Unborn babies respond positively to their mothers talking to or stroking their ‘baby bumps’, a study has shown.
Researchers from the University of Dundee found that babies opened their mouths much more when their mothers were talking to them and smiled when their mothers stroked their abdomen.
Dr Emese Nagy, lead author of the study, said the results “establish what mothers already know – that their babies are communicating with them before they are born.”
The study, published in the Infant Behaviour and Development journal, recruited twelve mothers between 25 and 33 gestational weeks of pregnancy for high-resolution 4D ultrasound imaging.
The researchers asked the women to try five different types of interaction with their babies, ranging from sitting in silence to interactive talk and touch.
The ultrasound videos found that babies touched their own face and body more than 60 per cent of the time when their mother spoke.
interacting with an unborn baby is not just wishful thinking on the part of the mother
Dr Nagy said: “Although this is a small study, it certainly indicates that interacting with an unborn baby is not just wishful thinking on the part of the mother.”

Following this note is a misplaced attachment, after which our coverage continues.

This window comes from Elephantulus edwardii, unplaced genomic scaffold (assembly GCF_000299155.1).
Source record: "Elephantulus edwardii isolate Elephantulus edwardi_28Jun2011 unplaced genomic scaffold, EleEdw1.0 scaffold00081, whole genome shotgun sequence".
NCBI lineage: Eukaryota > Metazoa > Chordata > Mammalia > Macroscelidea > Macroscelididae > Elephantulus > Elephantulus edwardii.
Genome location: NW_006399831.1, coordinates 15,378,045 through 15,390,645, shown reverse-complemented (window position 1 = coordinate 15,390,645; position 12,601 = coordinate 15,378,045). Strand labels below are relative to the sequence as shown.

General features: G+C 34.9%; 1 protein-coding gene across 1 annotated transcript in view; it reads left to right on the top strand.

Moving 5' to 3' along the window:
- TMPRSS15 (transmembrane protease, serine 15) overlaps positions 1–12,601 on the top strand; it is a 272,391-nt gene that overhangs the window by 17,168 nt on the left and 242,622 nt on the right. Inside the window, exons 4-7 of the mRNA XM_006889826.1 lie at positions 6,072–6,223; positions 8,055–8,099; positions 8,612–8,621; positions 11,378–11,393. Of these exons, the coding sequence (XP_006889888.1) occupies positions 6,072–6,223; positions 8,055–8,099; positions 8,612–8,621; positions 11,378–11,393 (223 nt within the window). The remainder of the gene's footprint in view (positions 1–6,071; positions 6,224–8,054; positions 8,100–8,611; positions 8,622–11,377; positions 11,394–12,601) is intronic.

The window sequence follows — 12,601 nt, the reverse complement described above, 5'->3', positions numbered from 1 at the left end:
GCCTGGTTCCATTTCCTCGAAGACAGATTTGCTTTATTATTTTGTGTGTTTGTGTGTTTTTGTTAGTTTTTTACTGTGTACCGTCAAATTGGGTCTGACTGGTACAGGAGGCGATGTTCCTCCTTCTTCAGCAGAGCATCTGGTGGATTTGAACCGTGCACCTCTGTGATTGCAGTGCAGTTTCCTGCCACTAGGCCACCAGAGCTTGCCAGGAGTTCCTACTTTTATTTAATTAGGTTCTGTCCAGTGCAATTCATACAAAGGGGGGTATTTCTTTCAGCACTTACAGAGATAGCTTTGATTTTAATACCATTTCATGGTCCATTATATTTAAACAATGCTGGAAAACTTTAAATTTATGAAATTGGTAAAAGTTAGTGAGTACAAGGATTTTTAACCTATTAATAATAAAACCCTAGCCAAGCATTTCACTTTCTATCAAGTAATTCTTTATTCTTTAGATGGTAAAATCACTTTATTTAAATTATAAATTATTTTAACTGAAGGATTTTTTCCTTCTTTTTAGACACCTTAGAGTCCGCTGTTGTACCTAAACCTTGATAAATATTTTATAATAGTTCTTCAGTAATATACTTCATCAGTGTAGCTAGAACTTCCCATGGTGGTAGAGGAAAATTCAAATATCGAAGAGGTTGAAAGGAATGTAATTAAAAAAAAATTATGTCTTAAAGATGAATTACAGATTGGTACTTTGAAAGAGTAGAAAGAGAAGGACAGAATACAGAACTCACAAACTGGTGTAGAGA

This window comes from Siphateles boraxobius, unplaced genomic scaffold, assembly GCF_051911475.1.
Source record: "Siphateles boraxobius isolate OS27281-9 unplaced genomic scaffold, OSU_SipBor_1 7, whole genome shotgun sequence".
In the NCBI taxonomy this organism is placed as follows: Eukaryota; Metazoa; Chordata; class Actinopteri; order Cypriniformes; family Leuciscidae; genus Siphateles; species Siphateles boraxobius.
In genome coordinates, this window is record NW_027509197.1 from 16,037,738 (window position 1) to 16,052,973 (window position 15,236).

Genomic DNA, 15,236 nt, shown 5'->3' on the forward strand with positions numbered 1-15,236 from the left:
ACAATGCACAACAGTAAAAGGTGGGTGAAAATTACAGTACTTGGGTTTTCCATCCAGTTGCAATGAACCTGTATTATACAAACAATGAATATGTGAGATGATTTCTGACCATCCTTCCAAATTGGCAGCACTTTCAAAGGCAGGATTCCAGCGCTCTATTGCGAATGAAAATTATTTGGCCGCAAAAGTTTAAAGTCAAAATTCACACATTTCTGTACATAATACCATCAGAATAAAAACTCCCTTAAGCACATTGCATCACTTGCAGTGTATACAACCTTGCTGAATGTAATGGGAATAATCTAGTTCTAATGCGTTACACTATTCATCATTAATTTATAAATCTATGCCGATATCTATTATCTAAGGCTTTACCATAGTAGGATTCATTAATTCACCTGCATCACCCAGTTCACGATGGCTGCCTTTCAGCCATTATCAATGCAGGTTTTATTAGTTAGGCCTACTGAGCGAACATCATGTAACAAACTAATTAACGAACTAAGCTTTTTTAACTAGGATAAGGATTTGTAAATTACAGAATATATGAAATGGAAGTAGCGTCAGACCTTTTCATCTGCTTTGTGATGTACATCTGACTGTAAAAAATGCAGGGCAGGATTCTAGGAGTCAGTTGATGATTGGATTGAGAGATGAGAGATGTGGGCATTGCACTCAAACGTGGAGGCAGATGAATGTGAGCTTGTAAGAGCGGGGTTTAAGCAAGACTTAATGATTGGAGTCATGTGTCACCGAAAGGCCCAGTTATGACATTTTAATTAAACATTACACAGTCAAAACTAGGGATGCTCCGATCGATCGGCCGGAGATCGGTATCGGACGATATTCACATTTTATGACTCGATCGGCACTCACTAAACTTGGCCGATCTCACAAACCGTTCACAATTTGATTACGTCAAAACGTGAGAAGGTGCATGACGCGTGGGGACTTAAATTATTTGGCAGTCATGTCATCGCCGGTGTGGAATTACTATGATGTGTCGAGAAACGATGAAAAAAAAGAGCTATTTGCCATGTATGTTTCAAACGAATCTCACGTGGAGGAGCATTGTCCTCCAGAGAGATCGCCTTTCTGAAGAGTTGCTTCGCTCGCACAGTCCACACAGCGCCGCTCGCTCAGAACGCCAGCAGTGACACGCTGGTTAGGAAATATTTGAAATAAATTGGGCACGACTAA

She continued: “Many mothers feel that they can communicate with their babies in the womb by touching or talking to them, and this study has allowed mothers to see this before their very eyes.”
The findings expand on previous studies that show newborn babies copy their parents’ smiles and hand gestures, and become upset when someone stops speaking to them.
24 week abortions
Earlier this year, an MP called on the Government to require pain relief for all babies undergoing medical procedures in the womb from at least twelve weeks’ gestation – including abortion.
Despite the evidence, the Royal College of Obstetricians and Gynaecologists’ guidance currently advises medics to tell parents that a baby “does not experience pain” during an abortion prior to 24 weeks’ gestation.
In the UK, abortion is permitted up to 24 weeks for most reasons – but is available up to birth for children deemed to have a disability. This has been used to justify abortion for conditions such as Down’s syndrome and cleft palate.